Carbon-fiber composite materials have been the darling of the aerospace industry in recent years. But, metal still plays a critical role in commercial and military aircraft, especially for applications that involve high temperatures or high stresses, such as engines and landing gear.
Engineers at the Air Force Research Laboratory (AFRL) are exploring new metals and new metal processing techniques for use in hotter, faster and more efficient aircraft and spacecraft being developed for future combat missions.
“Until you can make a jet engine out of anything else, metals will be important,” claims Michael Burba, Ph.D., an AFRL materials scientist. “Lightweight composites now make up a bulk of planes’ outer skins and great weight reduction and efficiencies have been made through this, but there is still a need for metal components.
“For instance, 15 percent of the structure of a 787 jetliner is titanium,” notes Burba. “And, metal still reigns supreme for military applications. Most advancements come from reducing maintenance and increasing the life cycle of critical engine components that are all made with metal.”
To address the important role played by aluminum, beryllium, titanium and other materials, the AFRL recently created a Metals Affordability Initiative (MAI) to engage suppliers. The goal of the collaborative effort is to ensure the continued advancement of metal technologies that result in lower costs and more efficient production processes. The MAI is comprised of eight OEMs and seven suppliers.
“Members represent all stages of [aerospace] metal work,” says Burba, who serves as MAI program manager. “What has made MAI so successful is the precompetitive, active participation of its members, along with the cost share each brings to the projects. This guarantees the technical
projects inside MAI have real-time benefits to the war fighter, as well as commercial markets.
“Companies are free to share ideas without the pressure to take research to a level at which they would be risking intellectual property,” notes Burba. “Rather, they are given access to research funds that allow them the freedom to think outside of the box for the good of metals technology as a whole.”
Engineers focus on a variety of issues and challenges, such as minimizing defects during the manufacturing process and identifying risks after parts have already been in service. One recent project simulated titanium cracks by examining various production methods.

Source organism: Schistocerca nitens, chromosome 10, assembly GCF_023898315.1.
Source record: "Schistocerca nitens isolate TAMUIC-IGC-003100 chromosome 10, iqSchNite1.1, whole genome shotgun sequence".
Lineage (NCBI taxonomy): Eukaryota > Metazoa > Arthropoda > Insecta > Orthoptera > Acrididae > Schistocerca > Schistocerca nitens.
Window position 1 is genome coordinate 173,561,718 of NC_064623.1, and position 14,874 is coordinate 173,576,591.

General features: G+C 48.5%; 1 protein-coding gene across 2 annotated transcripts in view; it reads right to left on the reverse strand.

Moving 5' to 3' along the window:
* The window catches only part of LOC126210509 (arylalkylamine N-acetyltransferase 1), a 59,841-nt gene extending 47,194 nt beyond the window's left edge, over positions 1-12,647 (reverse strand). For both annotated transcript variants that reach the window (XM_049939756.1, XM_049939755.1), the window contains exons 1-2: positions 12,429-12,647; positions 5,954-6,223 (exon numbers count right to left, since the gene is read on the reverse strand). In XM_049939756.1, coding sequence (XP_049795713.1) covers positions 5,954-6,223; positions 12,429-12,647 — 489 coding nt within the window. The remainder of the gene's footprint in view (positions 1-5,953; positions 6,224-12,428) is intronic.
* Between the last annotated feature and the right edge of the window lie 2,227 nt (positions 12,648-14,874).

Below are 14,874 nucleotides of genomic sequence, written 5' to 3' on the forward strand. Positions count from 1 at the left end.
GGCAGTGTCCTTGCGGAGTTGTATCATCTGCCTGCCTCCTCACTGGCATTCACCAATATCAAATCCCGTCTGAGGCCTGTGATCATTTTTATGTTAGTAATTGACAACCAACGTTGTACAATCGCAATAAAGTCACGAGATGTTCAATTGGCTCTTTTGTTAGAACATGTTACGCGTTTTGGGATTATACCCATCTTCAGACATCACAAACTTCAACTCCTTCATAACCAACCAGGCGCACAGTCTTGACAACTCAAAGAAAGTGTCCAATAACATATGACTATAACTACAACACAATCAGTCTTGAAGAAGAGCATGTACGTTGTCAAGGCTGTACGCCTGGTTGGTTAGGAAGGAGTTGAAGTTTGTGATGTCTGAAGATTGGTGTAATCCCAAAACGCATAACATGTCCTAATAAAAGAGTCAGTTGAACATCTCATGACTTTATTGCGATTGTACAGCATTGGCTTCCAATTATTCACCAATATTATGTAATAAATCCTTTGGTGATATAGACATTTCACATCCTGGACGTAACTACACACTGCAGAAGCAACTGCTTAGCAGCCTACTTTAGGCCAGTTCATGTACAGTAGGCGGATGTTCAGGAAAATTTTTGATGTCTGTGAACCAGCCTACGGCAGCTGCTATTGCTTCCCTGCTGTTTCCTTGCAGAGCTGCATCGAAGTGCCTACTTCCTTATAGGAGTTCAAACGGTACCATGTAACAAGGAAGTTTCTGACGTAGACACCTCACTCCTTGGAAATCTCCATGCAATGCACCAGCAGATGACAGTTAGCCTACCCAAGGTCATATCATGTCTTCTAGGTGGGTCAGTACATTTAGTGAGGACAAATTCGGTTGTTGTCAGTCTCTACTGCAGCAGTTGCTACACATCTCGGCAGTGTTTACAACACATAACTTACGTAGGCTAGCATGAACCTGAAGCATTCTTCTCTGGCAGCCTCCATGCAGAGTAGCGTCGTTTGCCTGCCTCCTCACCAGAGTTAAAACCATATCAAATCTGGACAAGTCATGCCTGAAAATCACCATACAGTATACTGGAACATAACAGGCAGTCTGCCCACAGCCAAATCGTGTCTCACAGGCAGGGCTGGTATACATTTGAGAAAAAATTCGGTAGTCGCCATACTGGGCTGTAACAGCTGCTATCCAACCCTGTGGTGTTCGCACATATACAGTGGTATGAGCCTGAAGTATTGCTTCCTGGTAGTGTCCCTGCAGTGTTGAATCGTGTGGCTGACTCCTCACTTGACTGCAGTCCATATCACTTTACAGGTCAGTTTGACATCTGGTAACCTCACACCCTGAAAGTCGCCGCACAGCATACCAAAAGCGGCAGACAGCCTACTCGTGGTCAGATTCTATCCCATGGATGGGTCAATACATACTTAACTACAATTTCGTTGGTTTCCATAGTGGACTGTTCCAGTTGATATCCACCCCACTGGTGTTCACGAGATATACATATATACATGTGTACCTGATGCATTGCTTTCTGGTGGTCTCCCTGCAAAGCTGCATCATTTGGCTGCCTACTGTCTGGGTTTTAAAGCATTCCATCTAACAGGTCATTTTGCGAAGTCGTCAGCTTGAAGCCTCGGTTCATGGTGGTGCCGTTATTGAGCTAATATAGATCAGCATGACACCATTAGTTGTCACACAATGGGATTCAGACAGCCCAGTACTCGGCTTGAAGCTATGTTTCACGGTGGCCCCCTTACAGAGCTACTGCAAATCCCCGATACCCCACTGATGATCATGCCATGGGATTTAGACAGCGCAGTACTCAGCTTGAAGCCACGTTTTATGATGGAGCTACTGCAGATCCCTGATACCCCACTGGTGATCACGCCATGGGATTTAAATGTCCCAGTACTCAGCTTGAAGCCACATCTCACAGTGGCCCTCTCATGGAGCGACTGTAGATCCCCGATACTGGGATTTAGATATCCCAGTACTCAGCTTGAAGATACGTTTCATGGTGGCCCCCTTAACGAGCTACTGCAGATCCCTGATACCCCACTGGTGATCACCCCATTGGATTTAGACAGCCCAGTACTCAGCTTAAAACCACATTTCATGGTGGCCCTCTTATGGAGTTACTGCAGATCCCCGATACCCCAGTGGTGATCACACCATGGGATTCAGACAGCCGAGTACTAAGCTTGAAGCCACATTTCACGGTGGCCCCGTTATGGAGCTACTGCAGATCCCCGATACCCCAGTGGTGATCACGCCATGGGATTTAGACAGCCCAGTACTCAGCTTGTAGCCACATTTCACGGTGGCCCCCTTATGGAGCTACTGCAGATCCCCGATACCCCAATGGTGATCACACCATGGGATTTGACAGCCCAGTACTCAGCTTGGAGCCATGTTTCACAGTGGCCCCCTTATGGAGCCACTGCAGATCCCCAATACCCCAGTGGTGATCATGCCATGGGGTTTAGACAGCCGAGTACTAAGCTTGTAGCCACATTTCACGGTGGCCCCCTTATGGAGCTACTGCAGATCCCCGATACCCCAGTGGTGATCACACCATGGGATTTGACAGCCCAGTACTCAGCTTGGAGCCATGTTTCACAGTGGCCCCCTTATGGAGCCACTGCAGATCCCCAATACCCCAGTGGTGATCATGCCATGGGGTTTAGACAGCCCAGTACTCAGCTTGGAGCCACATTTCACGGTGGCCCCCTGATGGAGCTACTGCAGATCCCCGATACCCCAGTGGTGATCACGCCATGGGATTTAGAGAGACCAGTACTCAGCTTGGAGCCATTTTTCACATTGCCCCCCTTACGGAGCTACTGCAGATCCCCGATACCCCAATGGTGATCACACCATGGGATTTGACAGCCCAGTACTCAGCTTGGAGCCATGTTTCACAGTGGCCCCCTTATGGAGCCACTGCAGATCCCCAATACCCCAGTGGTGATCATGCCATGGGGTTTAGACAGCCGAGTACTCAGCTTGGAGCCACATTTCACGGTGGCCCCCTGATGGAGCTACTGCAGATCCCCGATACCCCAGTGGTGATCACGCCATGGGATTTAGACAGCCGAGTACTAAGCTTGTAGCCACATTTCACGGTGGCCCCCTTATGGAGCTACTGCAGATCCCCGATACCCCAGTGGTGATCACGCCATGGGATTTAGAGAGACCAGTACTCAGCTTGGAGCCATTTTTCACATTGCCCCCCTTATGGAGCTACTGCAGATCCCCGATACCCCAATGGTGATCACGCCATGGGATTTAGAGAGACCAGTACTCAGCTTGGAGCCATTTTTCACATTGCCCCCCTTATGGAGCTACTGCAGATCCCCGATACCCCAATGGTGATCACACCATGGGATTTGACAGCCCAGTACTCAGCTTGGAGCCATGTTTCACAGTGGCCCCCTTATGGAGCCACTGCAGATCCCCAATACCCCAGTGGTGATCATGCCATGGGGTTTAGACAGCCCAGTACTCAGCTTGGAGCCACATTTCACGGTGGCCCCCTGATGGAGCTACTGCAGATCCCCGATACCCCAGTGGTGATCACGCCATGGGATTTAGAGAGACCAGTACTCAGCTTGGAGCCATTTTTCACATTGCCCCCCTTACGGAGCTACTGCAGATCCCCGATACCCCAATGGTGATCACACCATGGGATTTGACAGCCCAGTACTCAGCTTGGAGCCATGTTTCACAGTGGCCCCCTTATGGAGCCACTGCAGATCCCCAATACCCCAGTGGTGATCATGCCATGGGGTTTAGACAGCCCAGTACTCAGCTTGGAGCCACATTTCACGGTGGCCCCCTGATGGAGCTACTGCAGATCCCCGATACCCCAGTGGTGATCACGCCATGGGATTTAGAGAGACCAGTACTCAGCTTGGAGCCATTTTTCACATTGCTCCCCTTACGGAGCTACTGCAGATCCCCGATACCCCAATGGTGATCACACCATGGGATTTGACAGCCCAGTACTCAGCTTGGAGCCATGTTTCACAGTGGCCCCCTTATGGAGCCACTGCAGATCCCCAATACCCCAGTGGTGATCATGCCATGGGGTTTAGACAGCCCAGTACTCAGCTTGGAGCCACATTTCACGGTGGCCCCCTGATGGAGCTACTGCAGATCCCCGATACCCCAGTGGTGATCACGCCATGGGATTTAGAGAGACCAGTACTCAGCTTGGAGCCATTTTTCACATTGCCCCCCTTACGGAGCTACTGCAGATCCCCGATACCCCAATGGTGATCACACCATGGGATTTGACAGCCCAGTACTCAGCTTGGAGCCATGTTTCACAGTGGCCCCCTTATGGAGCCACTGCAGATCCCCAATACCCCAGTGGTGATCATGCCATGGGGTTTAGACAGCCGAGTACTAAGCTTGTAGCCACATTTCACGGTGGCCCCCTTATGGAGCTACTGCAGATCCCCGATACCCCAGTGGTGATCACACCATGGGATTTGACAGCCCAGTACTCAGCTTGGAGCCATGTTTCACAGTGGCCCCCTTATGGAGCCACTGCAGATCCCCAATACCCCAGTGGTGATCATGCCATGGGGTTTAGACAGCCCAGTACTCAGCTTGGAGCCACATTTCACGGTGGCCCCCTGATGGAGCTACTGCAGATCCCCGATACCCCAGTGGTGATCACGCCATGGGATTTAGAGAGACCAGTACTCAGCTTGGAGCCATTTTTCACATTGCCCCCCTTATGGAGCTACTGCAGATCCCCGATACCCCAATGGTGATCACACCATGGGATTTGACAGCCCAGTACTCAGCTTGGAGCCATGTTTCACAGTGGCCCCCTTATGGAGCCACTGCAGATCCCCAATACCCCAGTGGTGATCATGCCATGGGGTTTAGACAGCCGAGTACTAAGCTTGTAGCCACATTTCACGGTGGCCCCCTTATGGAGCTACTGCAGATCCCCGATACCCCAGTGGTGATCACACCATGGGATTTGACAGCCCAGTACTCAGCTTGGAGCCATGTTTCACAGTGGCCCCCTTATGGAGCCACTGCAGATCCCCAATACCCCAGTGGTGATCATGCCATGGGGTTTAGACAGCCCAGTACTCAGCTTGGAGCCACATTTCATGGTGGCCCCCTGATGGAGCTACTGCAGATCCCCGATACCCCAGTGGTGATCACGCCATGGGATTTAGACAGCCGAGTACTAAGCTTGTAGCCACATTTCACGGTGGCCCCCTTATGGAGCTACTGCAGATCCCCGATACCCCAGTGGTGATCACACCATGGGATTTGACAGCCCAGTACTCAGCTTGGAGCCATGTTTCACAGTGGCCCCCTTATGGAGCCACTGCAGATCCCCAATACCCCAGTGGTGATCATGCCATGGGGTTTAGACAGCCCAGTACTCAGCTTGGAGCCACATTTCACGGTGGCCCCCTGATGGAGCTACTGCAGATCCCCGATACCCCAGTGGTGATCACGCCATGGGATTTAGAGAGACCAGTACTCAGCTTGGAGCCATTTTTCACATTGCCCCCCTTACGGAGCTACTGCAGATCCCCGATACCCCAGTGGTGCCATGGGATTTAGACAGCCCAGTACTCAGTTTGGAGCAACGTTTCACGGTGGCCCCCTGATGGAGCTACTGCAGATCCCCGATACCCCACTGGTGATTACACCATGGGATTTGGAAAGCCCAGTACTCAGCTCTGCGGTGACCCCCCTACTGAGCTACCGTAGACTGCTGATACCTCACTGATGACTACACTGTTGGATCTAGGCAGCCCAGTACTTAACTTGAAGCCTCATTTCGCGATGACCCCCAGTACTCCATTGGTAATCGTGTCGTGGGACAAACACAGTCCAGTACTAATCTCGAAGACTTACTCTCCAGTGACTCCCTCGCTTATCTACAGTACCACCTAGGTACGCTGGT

“By testing this assessment tool, [we can] take a newly created piece of titanium and predict if a crack would form and how long it could be used before the crack would compromise it,” explains Burba. “The success of these programs [has had] a direct effect in lowering the cost and man-hours in inspection, replacement and repair of flight-critical parts. [It has also laid] the ground work for more in-depth tests to be performed once these assessment tools can be shared [within the military aerospace] industry.
“Jet engines and airframes are an important need in the Air Force, but the focus of MAI isn’t to make the next fighter jet,” Burba points out. “Every year, the Air Force provides a list of key issues that [it] needs metallic materials to be able to handle.
“MAI work focuses on creating tools and practices that each individual member can take back and then use in their own internal processes,” says Burba. “Advances can [range] from basic construction applications to insertion into high-tech spacecraft components.
“Consistency and repeatability are key issues for MAI,” adds Burba. “Creating practices that will produce results that are all similar to each other and behave in a predictable manner is a cornerstone of what [we] try to do. Work on traditional processing, as well as new additive manufacturing processes, have all revolved around these areas.
“Assembly-related work focuses on residual stress or how materials warp and change at a microstructure level after they go through manufacturing processes such as forging,” says Burba.